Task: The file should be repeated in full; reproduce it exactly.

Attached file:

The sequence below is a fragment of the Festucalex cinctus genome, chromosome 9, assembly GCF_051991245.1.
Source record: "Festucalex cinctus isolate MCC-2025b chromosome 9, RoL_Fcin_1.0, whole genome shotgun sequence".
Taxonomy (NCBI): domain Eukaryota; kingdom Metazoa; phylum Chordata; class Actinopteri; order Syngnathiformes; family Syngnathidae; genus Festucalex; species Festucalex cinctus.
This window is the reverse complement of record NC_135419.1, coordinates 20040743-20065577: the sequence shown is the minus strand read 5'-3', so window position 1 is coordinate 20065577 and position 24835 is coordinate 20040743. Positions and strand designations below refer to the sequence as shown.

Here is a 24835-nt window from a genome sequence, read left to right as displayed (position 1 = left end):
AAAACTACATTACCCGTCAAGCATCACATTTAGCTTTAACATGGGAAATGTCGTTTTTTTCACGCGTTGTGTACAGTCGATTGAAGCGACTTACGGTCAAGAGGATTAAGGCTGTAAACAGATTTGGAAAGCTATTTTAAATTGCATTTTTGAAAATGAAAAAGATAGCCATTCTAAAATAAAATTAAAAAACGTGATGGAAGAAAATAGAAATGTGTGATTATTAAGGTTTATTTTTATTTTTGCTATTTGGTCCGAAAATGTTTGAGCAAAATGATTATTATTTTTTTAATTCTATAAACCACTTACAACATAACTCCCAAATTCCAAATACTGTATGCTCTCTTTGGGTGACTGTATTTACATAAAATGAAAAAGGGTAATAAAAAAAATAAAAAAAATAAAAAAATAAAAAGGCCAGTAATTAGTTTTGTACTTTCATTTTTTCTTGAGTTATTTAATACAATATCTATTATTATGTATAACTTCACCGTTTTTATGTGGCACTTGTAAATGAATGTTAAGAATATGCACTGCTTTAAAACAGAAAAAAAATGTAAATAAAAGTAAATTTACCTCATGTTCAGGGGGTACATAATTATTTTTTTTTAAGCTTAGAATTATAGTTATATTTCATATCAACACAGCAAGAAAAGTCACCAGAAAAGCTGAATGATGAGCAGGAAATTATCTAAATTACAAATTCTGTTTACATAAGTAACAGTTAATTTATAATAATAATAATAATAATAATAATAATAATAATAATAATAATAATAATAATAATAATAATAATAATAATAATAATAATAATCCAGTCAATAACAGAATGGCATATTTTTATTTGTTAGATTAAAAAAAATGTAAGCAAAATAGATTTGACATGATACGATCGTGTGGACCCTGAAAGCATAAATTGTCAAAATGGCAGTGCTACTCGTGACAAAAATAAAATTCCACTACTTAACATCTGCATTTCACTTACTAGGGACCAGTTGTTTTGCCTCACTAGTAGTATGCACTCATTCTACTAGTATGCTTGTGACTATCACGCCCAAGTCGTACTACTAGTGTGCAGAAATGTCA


The sequence below is a fragment of the Festucalex cinctus genome, chromosome 9, assembly GCF_051991245.1.
Source record: "Festucalex cinctus isolate MCC-2025b chromosome 9, RoL_Fcin_1.0, whole genome shotgun sequence".
Taxonomy (NCBI): domain Eukaryota; kingdom Metazoa; phylum Chordata; class Actinopteri; order Syngnathiformes; family Syngnathidae; genus Festucalex; species Festucalex cinctus.
This window is the reverse complement of record NC_135419.1, coordinates 20040743-20065577: the sequence shown is the minus strand read 5'-3', so window position 1 is coordinate 20065577 and position 24835 is coordinate 20040743. Positions and strand designations below refer to the sequence as shown.

Here is a 24835-nt window from a genome sequence, read left to right as displayed (position 1 = left end):
AAAACTACATTACCCGTCAAGCATCACATTTAGCTTTAACATGGGAAATGTCGTTTTTTTCACGCGTTGTGTACAGTCGATTGAAGCGACTTACGGTCAAGAGGATTAAGGCTGTAAACAGATTTGGAAAGCTATTTTAAATTGCATTTTTGAAAATGAAAAAGATAGCCATTCTAAAATAAAATTAAAAAACGTGATGGAAGAAAATAGAAATGTGTGATTATTAAGGTTTATTTTTATTTTTGCTATTTGGTCCGAAAATGTTTGAGCAAAATGATTATTATTTTTTTAATTCTATAAACCACTTACAACATAACTCCCAAATTCCAAATACTGTATGCTCTCTTTGGGTGACTGTATTTACATAAAATGAAAAAGGGTAATAAAAAAAATAAAAAAAATAAAAAAATAAAAAGGCCAGTAATTAGTTTTGTACTTTCATTTTTTCTTGAGTTATTTAATACAATATCTATTATTATGTATAACTTCACCGTTTTTATGTGGCACTTGTAAATGAATGTTAAGAATATGCACTGCTTTAAAACAGAAAAAAAATGTAAATAAAAGTAAATTTACCTCATGTTCAGGGGGTACATAATTATTTTTTTTTAAGCTTAGAATTATAGTTATATTTCATATCAACACAGCAAGAAAAGTCACCAGAAAAGCTGAATGATGAGCAGGAAATTATCTAAATTACAAATTCTGTTTACATAAGTAACAGTTAATTTATAATAATAATAATAATAATAATAATAATAATAATAATAATAATAATAATAATAATAATAATAATAATAATAATAATAATAATCCAGTCAATAACAGAATGGCATATTTTTATTTGTTAGATTAAAAAAAATGTAAGCAAAATAGATTTGACATGATACGATCGTGTGGACCCTGAAAGCATAAATTGTCAAAATGGCAGTGCTACTCGTGACAAAAATAAAATTCCACTACTTAACATCTGCATTTCACTTACTAGGGACCAGTTGTTTTGCCTCACTAGTAGTATGCACTCATTCTACTAGTATGCTTGTGACTATCACGCCCAAGTCGTACTACTAGTGTGCAGAAATGTCA